Flexible JAMM Known
This section describes the known problems and limitations of Flexible JAMM.
Replicated or semi-replicated architectures are common in collaboration-aware
groupware toolkits, primarily because of their lower network bandwidth
requirement and flexible support of different collaboration modes. Despite
these advantages, researchers have previously deemed replication as unsuitable
for collaboration transparency. Researchers have identified several difficulties
that must be addressed to maintain consistency among the replicas .
Java obviates some of the problems encountered by previous researchers
of replicated collaboration transparency: The application environment is
the same across hardware platforms (Java Virtual Machine), and all participants
have access to application executables (applet class files are delivered
via HTTP). Two other aspects of Java help support a replicated architecture.
First, because objects encapsulate both data and code, it is possible to
replace one object with another that may behave differently than the original
(polymorphism). Second, an object persistence mechanism, Java Object Serialization
(JOS), part of the Java Core API in version 1.1, allows applets to be copied
and transfered to remote participants.
Fundamentally, however, the problem remains that the replicas of the
transparently shared application may become inconsistent. If the application
depends on the timing of an input or processor speed, replicas on different
hosts may reach different states. For example, consider a simple application
that increments a counter as fast as it can and displays the counter's
current value. Replicas hosted on machines with different processors will
likely increment and display the value at different speeds, resulting in
different values. While replicated collaboration-aware applications are
designed to avoid timing or processor dependencies, single-user applications
may contain such dependencies. Our aim for Flexible JAMM is to transparently
provide the benefits of replication when feasible.
This version of Flexible JAMM takes advantage of the JFC/Swing libraries
100% pure Java platform independence. Because the Swing GUI library does
not use the native platform's GUI components, a Swing button on the Windows
platform, looks and behaves the same as the same button on X or Macintosh.
Unfortunately, there is one exception to Swing's 100% pure Java: Fonts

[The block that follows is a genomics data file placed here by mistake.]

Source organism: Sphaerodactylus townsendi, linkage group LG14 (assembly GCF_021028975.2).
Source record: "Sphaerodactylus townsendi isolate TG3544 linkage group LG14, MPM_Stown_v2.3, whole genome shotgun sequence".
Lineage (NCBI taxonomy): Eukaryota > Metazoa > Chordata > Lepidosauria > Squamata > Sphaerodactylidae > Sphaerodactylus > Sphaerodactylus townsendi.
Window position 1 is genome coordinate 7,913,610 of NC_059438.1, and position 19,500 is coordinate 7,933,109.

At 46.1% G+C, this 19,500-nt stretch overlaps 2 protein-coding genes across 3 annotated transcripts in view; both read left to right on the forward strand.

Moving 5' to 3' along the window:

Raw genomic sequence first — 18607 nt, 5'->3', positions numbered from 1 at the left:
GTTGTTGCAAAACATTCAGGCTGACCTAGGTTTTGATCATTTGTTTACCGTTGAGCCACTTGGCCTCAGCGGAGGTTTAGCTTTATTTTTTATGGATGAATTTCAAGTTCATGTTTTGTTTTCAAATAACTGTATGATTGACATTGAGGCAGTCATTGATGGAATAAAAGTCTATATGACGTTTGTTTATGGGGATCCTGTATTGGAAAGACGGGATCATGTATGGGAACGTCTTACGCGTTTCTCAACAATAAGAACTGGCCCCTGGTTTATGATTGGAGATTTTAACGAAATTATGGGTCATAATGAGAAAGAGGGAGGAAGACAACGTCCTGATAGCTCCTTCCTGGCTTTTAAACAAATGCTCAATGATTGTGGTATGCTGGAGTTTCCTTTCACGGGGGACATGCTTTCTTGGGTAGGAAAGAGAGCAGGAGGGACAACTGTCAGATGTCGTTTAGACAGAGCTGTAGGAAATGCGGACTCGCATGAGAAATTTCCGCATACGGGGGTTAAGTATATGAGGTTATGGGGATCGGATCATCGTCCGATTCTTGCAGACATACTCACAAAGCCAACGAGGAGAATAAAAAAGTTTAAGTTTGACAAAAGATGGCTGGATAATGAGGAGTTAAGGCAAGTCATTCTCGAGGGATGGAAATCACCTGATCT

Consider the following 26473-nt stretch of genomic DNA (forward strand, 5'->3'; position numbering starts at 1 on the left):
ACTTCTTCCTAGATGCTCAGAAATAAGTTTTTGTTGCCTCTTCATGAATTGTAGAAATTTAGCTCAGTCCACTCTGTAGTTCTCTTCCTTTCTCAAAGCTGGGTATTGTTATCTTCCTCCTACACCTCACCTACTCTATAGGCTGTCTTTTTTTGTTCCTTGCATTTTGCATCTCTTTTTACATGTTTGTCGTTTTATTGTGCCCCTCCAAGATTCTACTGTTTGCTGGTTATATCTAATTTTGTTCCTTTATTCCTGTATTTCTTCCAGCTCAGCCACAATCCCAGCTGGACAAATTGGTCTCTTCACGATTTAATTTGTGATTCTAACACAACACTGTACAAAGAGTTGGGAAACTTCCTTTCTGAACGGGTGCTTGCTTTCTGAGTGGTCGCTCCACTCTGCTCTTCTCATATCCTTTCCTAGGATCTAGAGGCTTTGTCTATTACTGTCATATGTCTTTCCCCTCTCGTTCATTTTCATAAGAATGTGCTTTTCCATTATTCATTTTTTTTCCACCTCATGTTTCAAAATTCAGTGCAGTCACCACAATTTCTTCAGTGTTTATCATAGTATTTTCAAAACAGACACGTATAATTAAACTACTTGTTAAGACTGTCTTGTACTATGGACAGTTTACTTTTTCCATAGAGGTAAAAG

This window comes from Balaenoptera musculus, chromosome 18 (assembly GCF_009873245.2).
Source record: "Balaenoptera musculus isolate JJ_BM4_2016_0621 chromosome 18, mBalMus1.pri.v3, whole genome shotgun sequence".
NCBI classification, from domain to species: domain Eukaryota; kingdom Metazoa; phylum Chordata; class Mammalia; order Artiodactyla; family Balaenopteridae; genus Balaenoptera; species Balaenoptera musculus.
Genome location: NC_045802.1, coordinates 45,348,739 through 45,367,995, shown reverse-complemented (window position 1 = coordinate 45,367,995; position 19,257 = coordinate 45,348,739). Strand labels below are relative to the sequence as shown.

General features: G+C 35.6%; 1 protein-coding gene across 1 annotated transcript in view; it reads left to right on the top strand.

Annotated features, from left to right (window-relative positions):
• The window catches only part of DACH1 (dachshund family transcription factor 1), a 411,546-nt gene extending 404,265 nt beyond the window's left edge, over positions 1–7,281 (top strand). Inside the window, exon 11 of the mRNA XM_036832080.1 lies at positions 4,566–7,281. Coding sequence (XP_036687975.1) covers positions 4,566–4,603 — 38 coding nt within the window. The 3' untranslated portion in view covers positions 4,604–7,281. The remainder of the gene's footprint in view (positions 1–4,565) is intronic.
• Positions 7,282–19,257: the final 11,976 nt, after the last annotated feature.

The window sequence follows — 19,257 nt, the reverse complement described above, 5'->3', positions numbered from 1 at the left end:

are still platform dependent.
In Java 1.1.x and prior, the same font on two different platforms may
be rendered differently. This can result in inconsistent state when sharing
a Swing component via Flexible JAMM on two different platforms. Figure
1 shows the same text rendered differently on a PC (Figure 1a) and
X (Figure 1b). This is not a problem in JDK 1.2, since fonts are rendered
in the 100% pure Java 2D Graphics API.
Figure 1a. Text rendered
on a Windows host. The user has double-clicked and selected the word changed.
Figure 1b. The same text rendered on X. The user's double-click
has selected a different word, been, resulting in shared-application
inconsistency. The participants' cursor locations are the same in both
views; only the text and image positions are different.
The inconsistent rendering only exists for text on different platforms
with versions of Java prior to 1.2. Generally, this is only a problem when
viewing multiple lines of text, such as in a text editor. It is generally
not an issue when the text is a simple label, such as in a button or menu.
The problem is completely absent when all participants are using the same
Version 1.0 has the same issues that existed in version 0.6.1
and the following new issues:
Modified Swing's DefaultCaret class
I modified Swing's DefautlCaret class slightly. Previously, when text was
inserted, the caret would update the scroll position so that the user could
see the caret in the scroll window. This was a problem when remote users
were inserting text - the local user's scroll position would snap
to the local caret whenever a remote user entered text. The modification
is to update the scroll position only if the insert is the result of a
local key press. Flexible JAMM works without this modification, but this